Black and Blue movie review: Naomie Harris is torn between duty and community in this generic cop action thriller
Black and Blue neither stimulates nor provokes as an editorial on the impact of racism and police violence in the US
castNaomie Harris, Tyrese Gibson, Frank Grillo, Mike Colter, Reid Scott, Beau Knapp, Nafessa Williams
Deon Taylor's latter-day B movie, Black and Blue, opens with quite a resonant scene. Alicia West (Naomie Harris) is out on her morning jog through a suburban neighbourhood when she is stopped and roughed up by a pair of racist white New Orleans PD cops, who, like every other racist white cop in the US, are suspicious of those running-while-black. When one of the cops pulls out her ID and realises she is one of them — a fellow cop, not a human being clearly, they let her go.
The scene sets up the title of the film and premise as Alicia struggles to reconcile these worlds — her identity as an African American woman and her role as a police officer. In a time when the conversation about race and police brutality remains front-page news in the US, Black and Blue however fails to offer a nuanced parable on policing issues, or a larger, more devastating critique of violence in America.
The verity staged in the opening scene soon loses its potency as Taylor likes to cut to the chase — quite literally, preferring to indulge in endless car chases and shoot-outs, rather than social commentary.
Alicia's loyalties are further tested when she stumbles upon more crooked white cops, led by detective Terry Malone (Frank Grillo), shooting a local drug dealer. She captures the whole thing on her body cam, and soon becomes the next target. From here, it is essentially a race-against-the-clock thriller as she must get back to the police station to file her evidence before they kill her too.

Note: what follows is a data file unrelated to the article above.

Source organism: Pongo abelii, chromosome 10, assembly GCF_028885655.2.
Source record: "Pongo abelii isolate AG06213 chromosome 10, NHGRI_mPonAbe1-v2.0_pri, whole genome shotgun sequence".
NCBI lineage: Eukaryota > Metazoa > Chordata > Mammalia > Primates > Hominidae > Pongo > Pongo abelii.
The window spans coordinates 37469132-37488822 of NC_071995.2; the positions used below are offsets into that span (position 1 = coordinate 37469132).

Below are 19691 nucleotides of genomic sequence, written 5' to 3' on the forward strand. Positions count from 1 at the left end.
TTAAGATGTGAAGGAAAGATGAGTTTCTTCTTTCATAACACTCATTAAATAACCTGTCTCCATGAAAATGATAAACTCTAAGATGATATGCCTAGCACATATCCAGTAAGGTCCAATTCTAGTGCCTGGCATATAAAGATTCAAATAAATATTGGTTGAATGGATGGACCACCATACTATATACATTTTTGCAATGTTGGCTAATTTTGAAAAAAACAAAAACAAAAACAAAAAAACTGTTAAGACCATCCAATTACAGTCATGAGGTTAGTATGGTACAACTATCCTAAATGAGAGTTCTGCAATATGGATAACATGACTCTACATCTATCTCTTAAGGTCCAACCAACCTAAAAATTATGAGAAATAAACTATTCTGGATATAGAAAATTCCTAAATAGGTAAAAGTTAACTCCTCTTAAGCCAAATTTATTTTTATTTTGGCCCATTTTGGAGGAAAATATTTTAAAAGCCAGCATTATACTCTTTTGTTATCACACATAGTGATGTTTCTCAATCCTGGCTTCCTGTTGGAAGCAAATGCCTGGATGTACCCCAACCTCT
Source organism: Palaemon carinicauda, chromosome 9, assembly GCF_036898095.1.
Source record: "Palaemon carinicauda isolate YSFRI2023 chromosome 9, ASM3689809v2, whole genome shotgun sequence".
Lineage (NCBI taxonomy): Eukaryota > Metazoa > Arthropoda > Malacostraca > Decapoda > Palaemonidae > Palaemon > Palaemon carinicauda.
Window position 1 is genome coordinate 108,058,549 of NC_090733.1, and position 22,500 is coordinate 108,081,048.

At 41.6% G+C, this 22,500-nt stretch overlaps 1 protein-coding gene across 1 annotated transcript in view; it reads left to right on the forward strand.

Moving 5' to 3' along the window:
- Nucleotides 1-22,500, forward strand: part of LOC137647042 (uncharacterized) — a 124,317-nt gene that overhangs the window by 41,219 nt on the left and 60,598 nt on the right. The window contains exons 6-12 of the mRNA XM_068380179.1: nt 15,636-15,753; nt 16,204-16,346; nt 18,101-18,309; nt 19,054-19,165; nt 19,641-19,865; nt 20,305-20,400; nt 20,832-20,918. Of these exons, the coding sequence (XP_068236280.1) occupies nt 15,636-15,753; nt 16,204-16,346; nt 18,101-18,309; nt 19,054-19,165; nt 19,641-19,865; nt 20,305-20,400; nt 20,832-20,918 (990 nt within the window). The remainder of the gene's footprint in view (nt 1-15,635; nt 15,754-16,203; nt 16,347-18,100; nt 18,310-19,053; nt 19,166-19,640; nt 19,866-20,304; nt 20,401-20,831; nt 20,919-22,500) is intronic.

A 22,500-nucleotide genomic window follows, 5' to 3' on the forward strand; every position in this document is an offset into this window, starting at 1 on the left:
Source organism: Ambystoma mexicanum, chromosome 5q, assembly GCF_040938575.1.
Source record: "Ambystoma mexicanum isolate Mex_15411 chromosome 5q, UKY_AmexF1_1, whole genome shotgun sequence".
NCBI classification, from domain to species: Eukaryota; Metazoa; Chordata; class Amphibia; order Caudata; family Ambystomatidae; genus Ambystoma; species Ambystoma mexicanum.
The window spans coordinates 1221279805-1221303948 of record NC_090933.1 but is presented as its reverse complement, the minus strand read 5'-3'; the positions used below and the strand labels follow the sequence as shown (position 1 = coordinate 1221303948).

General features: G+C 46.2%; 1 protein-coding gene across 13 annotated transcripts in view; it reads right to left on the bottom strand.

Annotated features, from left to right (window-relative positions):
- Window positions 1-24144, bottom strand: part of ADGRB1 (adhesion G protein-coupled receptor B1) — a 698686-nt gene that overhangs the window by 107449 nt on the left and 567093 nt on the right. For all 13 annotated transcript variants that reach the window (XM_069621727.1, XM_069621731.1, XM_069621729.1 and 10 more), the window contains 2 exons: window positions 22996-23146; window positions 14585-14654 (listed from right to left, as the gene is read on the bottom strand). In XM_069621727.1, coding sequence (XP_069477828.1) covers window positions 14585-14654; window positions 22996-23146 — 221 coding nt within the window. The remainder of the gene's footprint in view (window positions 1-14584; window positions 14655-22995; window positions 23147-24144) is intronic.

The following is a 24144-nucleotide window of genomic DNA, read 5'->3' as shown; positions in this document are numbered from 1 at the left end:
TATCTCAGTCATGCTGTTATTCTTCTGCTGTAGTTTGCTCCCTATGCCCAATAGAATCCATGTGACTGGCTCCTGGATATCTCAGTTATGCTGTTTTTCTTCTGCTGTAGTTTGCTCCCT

To make matters worse, the crooked cops have convinced the neighbourhood drug kingpin Darius Terrow (Mike Colter) that Alicia was the one who pulled the trigger on his crew member. With both sides chasing her and closing in, she must rely on an old acquaintance named Milo “Mouse” Jackson (Tyrese Gibson) to survive and save the day.
Despite the plot being similar to a ton of other cop action movies, it makes for an agreeable one-time thrill ride because the protagonist's dilemma feels so real. Even the way Gibson's character is continually mistreated by the police feels all too real. Of course, it is the duality of Harris's character — as she is forced to choose between her allegiance to her community and her colleagues — which makes for a juicy internal conflict.
It is shocking that this is Harris's first leading role in a career where she has been relegated to playing the supporting act, even after her Oscar-nominated turn in Barry Jenkins’ Moonlight (2016). Her performance is incredibly empathetic as she tries to maintain her strong sense of duty in an America where white policemen draw the thin blue line and keep deliberately crossing it.
But the film is still a thin-surface mimesis of a complex issue. So, by reducing its antagonists — from Grillo's corrupt detective to Colter's vengeful drug dealer — to caricaturish villains, it loses some of its punch and most of its nuance. There is a frustrating chasm between the aspirations of the film for social commentary, and its B-movie construction that tries to extract maximum mileage from its high-velocity minimalism and pulp action thrills.
For a film with a bit of righteous anger, Black and Blue is a little too conventionally dramatised. So, it neither stimulates nor provokes as an editorial on the impact of racism and police violence in the US. Frankly, it feels like a cop-out.
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